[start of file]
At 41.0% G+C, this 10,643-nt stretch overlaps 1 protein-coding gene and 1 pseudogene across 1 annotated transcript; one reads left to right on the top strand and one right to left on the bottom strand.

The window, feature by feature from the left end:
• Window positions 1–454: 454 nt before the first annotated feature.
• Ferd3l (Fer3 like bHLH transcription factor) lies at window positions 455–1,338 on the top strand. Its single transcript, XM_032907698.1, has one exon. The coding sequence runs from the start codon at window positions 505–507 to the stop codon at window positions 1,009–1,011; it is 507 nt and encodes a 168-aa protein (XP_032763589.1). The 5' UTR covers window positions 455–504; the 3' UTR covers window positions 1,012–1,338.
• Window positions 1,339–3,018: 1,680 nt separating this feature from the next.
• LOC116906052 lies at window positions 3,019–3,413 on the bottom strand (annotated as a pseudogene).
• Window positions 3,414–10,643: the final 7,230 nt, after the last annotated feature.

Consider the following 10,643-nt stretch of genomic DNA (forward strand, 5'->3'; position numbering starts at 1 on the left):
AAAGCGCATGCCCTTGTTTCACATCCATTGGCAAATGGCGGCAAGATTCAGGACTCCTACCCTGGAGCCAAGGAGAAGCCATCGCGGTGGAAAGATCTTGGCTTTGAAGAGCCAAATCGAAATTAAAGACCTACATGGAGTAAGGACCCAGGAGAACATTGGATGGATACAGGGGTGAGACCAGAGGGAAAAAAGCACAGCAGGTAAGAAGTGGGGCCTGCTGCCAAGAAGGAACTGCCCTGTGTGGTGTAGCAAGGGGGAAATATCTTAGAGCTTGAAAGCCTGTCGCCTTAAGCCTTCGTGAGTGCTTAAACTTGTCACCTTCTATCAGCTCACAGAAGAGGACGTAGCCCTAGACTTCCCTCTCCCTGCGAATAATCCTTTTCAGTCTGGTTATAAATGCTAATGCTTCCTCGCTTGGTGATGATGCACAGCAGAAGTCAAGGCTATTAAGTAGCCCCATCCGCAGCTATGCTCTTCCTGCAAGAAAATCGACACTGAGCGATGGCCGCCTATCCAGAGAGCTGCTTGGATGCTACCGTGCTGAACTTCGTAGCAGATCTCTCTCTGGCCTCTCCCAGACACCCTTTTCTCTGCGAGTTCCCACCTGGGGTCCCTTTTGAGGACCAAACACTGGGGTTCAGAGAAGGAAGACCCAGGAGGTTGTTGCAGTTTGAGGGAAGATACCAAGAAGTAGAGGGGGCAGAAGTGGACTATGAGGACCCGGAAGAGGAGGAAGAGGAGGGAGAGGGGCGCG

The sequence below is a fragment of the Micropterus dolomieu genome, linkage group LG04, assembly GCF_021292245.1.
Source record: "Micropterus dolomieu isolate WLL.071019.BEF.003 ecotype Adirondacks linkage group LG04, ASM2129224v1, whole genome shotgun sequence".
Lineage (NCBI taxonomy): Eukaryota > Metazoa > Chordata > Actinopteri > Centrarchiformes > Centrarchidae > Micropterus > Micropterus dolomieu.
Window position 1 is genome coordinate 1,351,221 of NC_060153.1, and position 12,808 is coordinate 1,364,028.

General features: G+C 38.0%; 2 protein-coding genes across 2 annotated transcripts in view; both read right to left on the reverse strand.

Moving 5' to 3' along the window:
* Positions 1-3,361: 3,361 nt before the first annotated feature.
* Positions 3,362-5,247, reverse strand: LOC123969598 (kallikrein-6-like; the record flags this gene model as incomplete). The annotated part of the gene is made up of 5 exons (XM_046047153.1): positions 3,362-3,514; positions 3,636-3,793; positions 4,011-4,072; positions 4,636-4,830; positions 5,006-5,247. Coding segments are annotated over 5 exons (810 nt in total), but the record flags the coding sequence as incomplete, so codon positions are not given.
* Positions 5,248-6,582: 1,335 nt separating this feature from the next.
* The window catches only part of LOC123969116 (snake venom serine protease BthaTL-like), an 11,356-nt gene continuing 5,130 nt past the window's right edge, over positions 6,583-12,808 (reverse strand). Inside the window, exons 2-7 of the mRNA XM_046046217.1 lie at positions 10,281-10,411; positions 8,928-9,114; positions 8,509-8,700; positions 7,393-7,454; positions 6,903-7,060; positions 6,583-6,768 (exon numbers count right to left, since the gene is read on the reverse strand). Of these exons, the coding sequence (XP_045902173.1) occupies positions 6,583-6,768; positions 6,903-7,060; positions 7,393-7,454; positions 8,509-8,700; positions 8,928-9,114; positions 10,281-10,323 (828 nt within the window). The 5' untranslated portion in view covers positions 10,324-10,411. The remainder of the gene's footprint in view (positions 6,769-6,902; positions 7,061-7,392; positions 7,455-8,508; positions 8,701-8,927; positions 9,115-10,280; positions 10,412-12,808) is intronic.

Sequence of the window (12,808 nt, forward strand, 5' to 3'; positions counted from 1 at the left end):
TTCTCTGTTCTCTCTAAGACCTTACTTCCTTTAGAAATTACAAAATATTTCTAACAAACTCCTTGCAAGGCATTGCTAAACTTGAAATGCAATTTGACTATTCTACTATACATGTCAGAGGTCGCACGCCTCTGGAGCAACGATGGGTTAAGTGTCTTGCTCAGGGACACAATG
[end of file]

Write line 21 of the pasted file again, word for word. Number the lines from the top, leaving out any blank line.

TTCTCTGTTCTCTCTAAGACCTTACTTCCTTTAGAAATTACAAAATATTTCTAACAAACTCCTTGCAAGGCATTGCTAAACTTGAAATGCAATTTGACTATTCTACTATACATGTCAGAGGTCGCACGCCTCTGGAGCAACGATGGGTTAAGTGTCTTGCTCAGGGACACAATG